The 67th edition of Paris-Nice breaks with recent tradition as the route largely steers clear of the sometimes-snowbound Massif Central and takes in new climbs like the Montagne de Lure deep in the heart of France’s haute-Provence.
Harsh weather has prompted route modifications the past few editions at Paris-Nice and it seems race organizers are searching out new roads that have a better chance to be clear of late-winter snows.
Instead of starting with a prologue, the race will debut with a 9.3km individual time trial in Amilly, about one hour south of Paris. The relatively flat course and longer distance could open up decisive differences among the GC contenders.
Stages two and three push south across the open, wide-swept fields toward Vichy where strong winds can bust up the peloton and are ideally suited for the sprinters in the pack.
Stage four into Saint-Etienne avoids some of the harder, higher-elevation climbs in the area, but features the Cat. 3 Cote de Rochetaillée with 6.8km that should deliver some late-race attacks from stage-hunters.
Stage five to Vallon-Pont-d’Arc skirts the eastern edge of the Massif Central, tackling seven rated climbs in the first half of the stage, including the Cat. 1 Col de Benas. A finishing circuit around Vallon should provide plenty of road to reel in attacking riders.
Things will heat up in the six-climb, 182.5km sixth stage that ends atop the Montagne de Lure, dubbed the “little sister of Mont Ventoux.”
It’s the first time the climb will be used in a major international race. With an average grade of 6.6 percent up 13.8km, it should prove the decisive moment of the 67th Paris-Nice.
The 10-climb seventh stage from Manosque to Fayence bypasses the traditional finish into Cannes. The rollercoaster profile is a head-banger’s ball features four second-category and one first-category climbs and ends with a third category climb to the finish line.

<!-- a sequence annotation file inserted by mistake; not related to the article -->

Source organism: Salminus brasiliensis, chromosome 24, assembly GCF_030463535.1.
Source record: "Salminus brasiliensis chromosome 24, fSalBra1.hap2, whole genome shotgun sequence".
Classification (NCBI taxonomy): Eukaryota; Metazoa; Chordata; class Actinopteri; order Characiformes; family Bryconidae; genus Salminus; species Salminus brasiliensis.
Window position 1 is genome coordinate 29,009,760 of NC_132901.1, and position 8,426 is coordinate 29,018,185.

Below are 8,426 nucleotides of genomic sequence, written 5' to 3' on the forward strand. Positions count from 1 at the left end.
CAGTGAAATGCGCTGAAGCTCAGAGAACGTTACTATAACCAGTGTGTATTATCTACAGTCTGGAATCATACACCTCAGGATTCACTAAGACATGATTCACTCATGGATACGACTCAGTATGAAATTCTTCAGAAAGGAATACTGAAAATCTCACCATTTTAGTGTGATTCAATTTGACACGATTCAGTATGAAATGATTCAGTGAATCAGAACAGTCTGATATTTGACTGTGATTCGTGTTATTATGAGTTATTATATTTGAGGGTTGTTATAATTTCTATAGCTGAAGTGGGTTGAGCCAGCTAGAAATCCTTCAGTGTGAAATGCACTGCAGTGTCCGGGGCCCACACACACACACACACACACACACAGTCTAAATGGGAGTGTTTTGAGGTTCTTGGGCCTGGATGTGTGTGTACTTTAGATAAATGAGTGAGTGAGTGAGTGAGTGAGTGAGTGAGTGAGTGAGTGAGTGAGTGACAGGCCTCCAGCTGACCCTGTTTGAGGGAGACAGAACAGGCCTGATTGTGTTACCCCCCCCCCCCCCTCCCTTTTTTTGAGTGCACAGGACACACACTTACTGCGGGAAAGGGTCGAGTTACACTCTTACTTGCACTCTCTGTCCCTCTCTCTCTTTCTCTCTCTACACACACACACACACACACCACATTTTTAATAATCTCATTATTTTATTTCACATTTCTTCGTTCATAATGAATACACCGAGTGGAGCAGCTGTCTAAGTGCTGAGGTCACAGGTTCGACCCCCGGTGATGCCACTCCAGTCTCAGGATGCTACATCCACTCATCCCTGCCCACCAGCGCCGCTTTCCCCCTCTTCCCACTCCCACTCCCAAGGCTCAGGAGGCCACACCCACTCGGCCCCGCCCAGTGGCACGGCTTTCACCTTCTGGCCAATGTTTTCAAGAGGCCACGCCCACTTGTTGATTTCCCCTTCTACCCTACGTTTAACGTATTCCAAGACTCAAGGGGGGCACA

The race returns to script for the finale on the same finishing circuit used the past several editions of the race over the first-category summits at La Turbie and Col d’Eze before a nervous descent to the finishing straight on the Promenade des Anglais in Nice.
2009 Paris-Nice• Stage 1, March 8: Amilly-Amilly, 9.3km (ITT)
• Stage 2, March 9: Saint-Brisson-sur-Loire to La Chapelle-Saint-Ursin, 195.5km
• Stage 3, March 10: Orval to Vichy, 175km
• Stage 4, March 11: Vichy to Saint-Étienne, 171.5km
• Stage 5, March 12: Annonay to Vallon-Pont-d’Arc, 204km
• Stage 6, March 13: Saint-Paul-Trois-Chateaux to La Montagne de Lure, 182.km
• Stage 7, March 14: Manosque to Fayence, 191km
• Stage 8, March 15: Nice-Nice, 119km
• Total: 1,250km
Team for the 67th Paris-Nice(expected starters)
• Milram (Fothen, Knees)
• Quick Step (S. Chavanel, Barredo)
• Silence-Lotto (Evans, Gilbert)
• Saxo Bank (A. Schleck, Voigt)
• Caisse d’Epargne (Pereiro, LL Sánchez)
• Euskaltel-Euskadi (S. Sánchez)
• Garmin-Slipstream (Millar, Wiggins)
• Columbia-High Road (Burghardt)
• Bbox Bouygues Telecom (Rolland)
• Cofidis (Auger, Dumoulin)
• Française Des Jeux (Casar, Ladagnous)
• Ag2r (Nocentini, Dessel)
• Agritubel (Moreau, Feillu)
• Lampre (Caucchioli)
• Liquigas (Kreuziger, Chicchi)
• Astana (Contador, Popovych)
• Rabobank (Flecha, Posthuma)
• Skil-Shimano (Hupond)
• Katusha (Steegmans)
• Cervélo Test Team (Florencio)